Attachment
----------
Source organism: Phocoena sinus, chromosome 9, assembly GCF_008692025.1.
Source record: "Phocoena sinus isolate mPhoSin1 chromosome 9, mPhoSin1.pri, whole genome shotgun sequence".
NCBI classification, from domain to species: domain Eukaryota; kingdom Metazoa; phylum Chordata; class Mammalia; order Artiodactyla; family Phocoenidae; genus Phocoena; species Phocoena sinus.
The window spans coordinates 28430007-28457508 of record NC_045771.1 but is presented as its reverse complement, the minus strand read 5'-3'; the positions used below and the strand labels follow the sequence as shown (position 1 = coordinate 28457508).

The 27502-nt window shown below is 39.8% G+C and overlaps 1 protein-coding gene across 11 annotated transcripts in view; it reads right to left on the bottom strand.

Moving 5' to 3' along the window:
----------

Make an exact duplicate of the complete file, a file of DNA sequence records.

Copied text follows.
Source organism: Phocoena sinus, chromosome 9, assembly GCF_008692025.1.
Source record: "Phocoena sinus isolate mPhoSin1 chromosome 9, mPhoSin1.pri, whole genome shotgun sequence".
NCBI classification, from domain to species: domain Eukaryota; kingdom Metazoa; phylum Chordata; class Mammalia; order Artiodactyla; family Phocoenidae; genus Phocoena; species Phocoena sinus.
The window spans coordinates 28430007-28457508 of record NC_045771.1 but is presented as its reverse complement, the minus strand read 5'-3'; the positions used below and the strand labels follow the sequence as shown (position 1 = coordinate 28457508).

The 27502-nt window shown below is 39.8% G+C and overlaps 1 protein-coding gene across 11 annotated transcripts in view; it reads right to left on the bottom strand.

Moving 5' to 3' along the window: